Mail-art by IUOMA member Amy Irwen (Rosemount, Minnesota, USA)
December 23, 2011 - A few months ago I created a blog tag called X-Files. The intention is to document pieces of mail-art that are anomalies or defy conventional interpretation. Maybe it's just me, but I think I have received a number of great pieces for the X-Files recently. NOTE: A strange coincidence that X-Files mail-art comes exclusively from the USA? More specifically from Minnesota?
The work at the top of the blog by Amy Irwen recycles collages shreds and trashpo I sent her. This very powerful and relatively large collage is, for me, like looking in a funhouse mirror at reflections of some current mail-art movements; it's simultaneously beautiful and frightening.
We see a surrealistic blending of MinXus with roaDKill (actually two opposing aesthetics). The mink has been turned into a hunting target and seems to have tire tracks over it. I also note a piece of a bus schedule I found in the street one day walking to the post office (Finger Lakes Mall is the end of the line). Here is the reverse side of this amazing Mail-art Guernica by Amy Irwen:
Amy kindly included the lyrics to Loudon Wainright's one-hit-wonder classic: "Dead Skunk in the Middle of the Road." Also in red is the original "roaDKill Lives" stamp designed by Angie & Snooker the Amazing Mail-Art Dog (Wisconsin, USA). I very much appreciate this work from Amy; however, I am not sure why I am associated with roadkill art. True, I wrote about it when it was a main focus of work by Diane Keys (Illinois, USA), but I was really only the messenger. This strange melding of roaDKill and MinXus-Lynxus never would have occurred to me, but it makes sense on some level.
I got blisters on my fingers, Ringo
In an Investigative Mail-Art blog I wrote about the D-KULT, I described KDJ (Orlando, Florida, USA) as Diane Key's "iron-fisted lieutenant." I have had some heated exchanges with KDJ concerning the defective D-Koder ring I received. Especially involving the DKULT, there is some confusion about me and Dark wall (who is a real person). For reasons too complicated to explain here, Dark wall's D-Kollectibles business (which trades in items related to DK and the DKULT) uses my box. The "Shroud of Elgin" and it's magic powers are topics you need to address to Dark wall. This piece by KDJ is addressed to me but might be meant for Dark wall:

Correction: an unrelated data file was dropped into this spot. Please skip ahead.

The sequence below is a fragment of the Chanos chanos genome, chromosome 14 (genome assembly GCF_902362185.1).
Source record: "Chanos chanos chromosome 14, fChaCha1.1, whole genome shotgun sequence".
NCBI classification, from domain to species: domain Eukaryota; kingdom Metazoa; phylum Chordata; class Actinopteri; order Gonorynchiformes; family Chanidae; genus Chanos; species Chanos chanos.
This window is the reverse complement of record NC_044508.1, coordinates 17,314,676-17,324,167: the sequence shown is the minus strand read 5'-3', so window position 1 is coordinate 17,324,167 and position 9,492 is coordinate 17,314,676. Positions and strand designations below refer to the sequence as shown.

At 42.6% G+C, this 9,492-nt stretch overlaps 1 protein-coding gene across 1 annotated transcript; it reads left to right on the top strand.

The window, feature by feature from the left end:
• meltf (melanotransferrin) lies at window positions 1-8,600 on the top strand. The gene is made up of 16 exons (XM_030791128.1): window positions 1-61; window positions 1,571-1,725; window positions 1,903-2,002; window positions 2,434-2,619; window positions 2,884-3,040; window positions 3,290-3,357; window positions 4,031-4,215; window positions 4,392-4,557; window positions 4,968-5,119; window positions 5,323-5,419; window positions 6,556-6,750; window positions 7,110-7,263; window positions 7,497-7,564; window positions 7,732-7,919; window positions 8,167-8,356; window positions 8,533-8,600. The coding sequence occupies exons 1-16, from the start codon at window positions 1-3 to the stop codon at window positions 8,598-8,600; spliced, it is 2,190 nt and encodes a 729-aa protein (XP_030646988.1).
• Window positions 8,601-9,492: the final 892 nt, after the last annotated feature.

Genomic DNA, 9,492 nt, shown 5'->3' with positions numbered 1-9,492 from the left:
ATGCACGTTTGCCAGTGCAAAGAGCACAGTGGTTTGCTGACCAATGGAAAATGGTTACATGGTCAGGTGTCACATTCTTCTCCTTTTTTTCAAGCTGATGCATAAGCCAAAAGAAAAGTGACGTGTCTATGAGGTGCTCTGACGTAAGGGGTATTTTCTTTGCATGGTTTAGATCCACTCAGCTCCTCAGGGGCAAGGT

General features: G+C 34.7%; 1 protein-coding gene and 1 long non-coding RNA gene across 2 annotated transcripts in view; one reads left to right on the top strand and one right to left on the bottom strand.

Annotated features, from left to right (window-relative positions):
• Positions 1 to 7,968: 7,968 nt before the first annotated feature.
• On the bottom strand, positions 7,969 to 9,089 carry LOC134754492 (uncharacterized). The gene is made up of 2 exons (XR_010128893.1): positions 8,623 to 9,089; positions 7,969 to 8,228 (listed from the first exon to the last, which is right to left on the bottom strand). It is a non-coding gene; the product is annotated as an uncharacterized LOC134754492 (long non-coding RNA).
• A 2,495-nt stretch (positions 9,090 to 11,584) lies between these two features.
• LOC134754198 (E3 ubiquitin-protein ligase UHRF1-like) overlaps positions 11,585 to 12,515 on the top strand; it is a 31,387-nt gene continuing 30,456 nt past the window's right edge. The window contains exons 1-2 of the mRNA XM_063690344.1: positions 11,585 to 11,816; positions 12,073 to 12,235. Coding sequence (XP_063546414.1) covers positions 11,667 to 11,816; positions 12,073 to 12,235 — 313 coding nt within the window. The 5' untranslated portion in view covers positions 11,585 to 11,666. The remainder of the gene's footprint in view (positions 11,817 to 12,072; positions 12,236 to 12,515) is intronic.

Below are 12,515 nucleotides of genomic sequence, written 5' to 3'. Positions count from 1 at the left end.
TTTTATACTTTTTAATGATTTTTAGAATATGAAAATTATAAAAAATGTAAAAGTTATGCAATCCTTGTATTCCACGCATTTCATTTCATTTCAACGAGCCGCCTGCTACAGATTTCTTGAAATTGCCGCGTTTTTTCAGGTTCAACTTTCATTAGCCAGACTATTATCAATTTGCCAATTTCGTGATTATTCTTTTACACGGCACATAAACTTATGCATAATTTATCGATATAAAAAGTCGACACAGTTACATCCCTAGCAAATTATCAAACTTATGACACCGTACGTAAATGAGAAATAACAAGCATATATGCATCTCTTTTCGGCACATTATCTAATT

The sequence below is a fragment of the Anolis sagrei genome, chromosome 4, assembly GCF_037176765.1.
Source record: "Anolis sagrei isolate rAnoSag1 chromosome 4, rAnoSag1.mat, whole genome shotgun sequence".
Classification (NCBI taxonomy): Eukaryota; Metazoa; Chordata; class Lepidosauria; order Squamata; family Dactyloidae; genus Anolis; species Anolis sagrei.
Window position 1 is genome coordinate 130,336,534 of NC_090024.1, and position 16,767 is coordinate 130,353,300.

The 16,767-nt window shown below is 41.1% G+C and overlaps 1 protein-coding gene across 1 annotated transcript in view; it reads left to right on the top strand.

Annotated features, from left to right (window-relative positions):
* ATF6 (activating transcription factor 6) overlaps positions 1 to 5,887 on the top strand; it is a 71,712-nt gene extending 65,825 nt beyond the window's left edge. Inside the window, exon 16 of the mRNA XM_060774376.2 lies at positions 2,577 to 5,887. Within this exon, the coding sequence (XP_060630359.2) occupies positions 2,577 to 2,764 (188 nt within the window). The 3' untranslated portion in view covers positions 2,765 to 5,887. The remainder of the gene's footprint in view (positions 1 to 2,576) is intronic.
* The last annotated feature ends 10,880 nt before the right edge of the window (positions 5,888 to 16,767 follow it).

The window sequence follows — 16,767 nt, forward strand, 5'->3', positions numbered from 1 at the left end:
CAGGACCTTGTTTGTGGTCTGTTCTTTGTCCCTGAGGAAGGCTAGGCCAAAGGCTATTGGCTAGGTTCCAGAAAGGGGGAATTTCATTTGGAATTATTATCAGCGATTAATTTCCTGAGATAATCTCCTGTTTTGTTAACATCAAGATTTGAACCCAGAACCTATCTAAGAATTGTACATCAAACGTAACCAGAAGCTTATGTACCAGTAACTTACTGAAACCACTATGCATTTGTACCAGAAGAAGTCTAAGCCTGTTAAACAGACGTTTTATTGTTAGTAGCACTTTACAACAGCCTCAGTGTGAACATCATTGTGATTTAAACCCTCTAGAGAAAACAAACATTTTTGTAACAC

Mail-art by IUOMA member KDJ (Orlando, Florida, USA)
The "Shroud of Elgin" is a purple shirt that, according to legend, was stolen from DK in March of 2011. It was spirited across the U.S. border into Mexico where evidence of its powers began to be known. In recent months, it was returned to the U.S. and small shreds are being circulated to those in need of miracles in the mail-art network. If you want to see what all the fuss is about, check out this blog by Nancy Bell Scott:
At one point, claims were made that the "Shroud of Elgin" could repair any harm caused by defective D-Koder rings. Here is the reverse side of KDJ's mail-art:
In addition to the note, I also like the Zalop and Ray Johnson stamps. Thanks DKDJ.
"What we have here is a failure to communicate"
As I had feared, my already frail friendship (nonexistent) with the brilliant and much-admired mail-artist RCBz (St. Cloud, Minnesota, USA) has continued to deteriorate since I last blogged his work. He is not sending me mail-art anymore, just a puzzling and ambiguous note that I am sure is the last if I do not in some way respond to what has been, in retrospect, a great amount of patience and generosity on his part:
Mail-art by RCBz (St. Cloud, Minnesota, USA)
RCBz seems to be fast friends with Marie Wintzer (Saitama, Japan), and I would say from seeing his work he would be more inclined to MinXus-Lynxus than roaDKill, were he to be particularly drawn toward either. Cheryl Penn (South Africa) did receive some excellent work from RCBz recently that deserves a gander:
RCBz has an extraordinary knowledge of history and geography, which is reflected in his work. I notice his reference to the historic Auburn Prison (now called a correctional facility) I recall Auburn and Buffalo, New York were in hot competition for years, each claiming to be the hometown of the Electric Chair. It might have settled this way: The Chair was invented in Buffalo and first used in Auburn. We have many things like that to take pride in.
Immaculate concept(ion) art?
Many IUOMA members will immediately recognize the piece below by Jen Staggs. Not unlike the Shroud of Elgin, it too gave birth (no pun intended) to a mail-art myth. I am really proud to have received one of these prints by Jen. Before the pregnancy stories ignited, I thought it was beautiful, definitely the finest work I have received from her so far. Now it's also a little bit of history:
Mail-art by IUOMA member Jen Staggs (Dallas, Texas, USA)
Belated thanks, Jen. Be assured a very special shred of the Shroud of Elgin will soon be on it's way to you.
Thanks to all contributors to the Mail-Art X-Files. Remember: